Using an "inexpensive" 3D printer, a team of Carnegie Mellon University researchers have successfully created flat plastic sheets that, when heated, fold themselves into predetermined forms such as a rose, a boat, or a bunny. To achieve this, a printer deposits a continuous filament of melted thermoplastic at a specifically programmed speed to ensure sections that are "warp prone." The resulting hard plastic sheets are flat, but the folding process is triggered when deposited in warm water. Lining Yao, assistant professor in the Human-Computer Interaction Institute and director of the Morphing Matter Lab, speculates that this technology could be a precursor to self-assembling flat-pack furniture or emergency shelters that could take form when heated by the sun. [Carnegie Mellon University]

Xiaozhou Che, EECS Graduate Research Assistant, holds an organic tandem photovoltaic cell
Photo by Joseph Xu courtesy the University of Michigan Xiaozhou Che, EECS Graduate Research Assistant, holds an organic tandem photovoltaic cell

Researchers from the University of Michigan have developed organic solar cells that achieve an efficiency of 15 percent—the same average efficiency of commercially available silicon-based photovoltaic cells currently on the market. Previous iterations of organic cells could achieve about 10 or 11 percent efficiency, but then the team created stacked cells that absorb both visible and infrared light. Compared to the more rigid silicon-based photovoltaics, organic carbon-based solar cells are less expensive to manufacture and are flexible enough to be incorporated into clothing. [University of Michigan]

General Electric announced Tuesday that it would begin testing the world's largest wind turbine at a facility in northern England. This venture is part of an effort with Offshore Renewable Energy Catapult to help the U.K. reach 30 gigawatts of wind-powered energy by 2030. [Reuters]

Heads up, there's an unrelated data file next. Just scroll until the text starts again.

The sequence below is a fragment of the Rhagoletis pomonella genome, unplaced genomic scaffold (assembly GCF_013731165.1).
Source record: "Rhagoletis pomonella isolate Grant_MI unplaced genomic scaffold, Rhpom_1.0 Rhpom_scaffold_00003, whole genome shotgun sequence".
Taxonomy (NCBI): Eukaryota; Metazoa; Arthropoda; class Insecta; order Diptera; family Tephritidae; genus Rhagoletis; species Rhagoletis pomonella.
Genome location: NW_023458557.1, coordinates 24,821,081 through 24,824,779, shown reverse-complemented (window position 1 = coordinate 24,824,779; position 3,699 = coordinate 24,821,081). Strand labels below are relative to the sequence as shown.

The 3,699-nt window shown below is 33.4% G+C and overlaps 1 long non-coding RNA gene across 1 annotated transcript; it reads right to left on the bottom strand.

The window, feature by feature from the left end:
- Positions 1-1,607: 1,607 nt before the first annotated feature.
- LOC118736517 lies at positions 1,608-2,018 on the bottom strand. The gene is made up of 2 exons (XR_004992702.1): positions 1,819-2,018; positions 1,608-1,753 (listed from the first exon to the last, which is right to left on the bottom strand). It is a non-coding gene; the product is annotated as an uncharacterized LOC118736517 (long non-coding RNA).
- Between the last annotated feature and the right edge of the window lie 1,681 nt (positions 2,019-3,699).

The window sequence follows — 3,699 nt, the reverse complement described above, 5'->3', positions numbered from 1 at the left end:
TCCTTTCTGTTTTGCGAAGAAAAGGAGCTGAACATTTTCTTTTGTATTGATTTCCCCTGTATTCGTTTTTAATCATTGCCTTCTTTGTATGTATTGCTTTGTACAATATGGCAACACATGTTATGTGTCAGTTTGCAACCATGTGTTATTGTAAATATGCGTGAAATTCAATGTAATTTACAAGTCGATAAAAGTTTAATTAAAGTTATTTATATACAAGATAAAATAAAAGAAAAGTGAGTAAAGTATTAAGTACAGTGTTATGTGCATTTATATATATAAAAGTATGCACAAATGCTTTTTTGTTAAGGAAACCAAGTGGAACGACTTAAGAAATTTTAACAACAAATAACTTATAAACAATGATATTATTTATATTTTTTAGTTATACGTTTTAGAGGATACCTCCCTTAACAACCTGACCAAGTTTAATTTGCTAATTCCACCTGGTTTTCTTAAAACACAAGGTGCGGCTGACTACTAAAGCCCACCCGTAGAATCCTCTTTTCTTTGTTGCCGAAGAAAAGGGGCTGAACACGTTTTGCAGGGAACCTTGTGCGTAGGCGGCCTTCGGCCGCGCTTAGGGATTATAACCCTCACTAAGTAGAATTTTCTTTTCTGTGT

British artist Michael Pinsky installed five pollution-filled geodesic domes on the Somerset House grounds in London on April 18 to 25 to allow visitors to experience the air quality of four cities—London, New Delhi, Beijing, and São Paulo—after first experiencing the "clean smelling air" of the Norwegian island of Tautra. Pinsky hopes visitors will "consider the complex and interconnected nature of our world, and ... challenge perceptions of, and action around, climate change." [Somerset House]

A team of researchers from Carnegie Mellon University in Pittsburgh and Los Angeles–based Disney Research have developed a method that can transform walls into smart surfaces. Using conductive paint and an electromagnetic sensor, users can adjust room brightness or track use of electric appliances. [ARCHITECT]

Call for Entries [UPDATE]: The extended deadline for ARCHITECT's 12th annual R+D Awards closes today, April 27, at 11:59pm EST. New this year: Autodesk is offering winners of the program the opportunity to participate in its BUILD Space resident program in Boston. Winners will be featured in ARCHITECT's July issue and online. [ARCHITECT]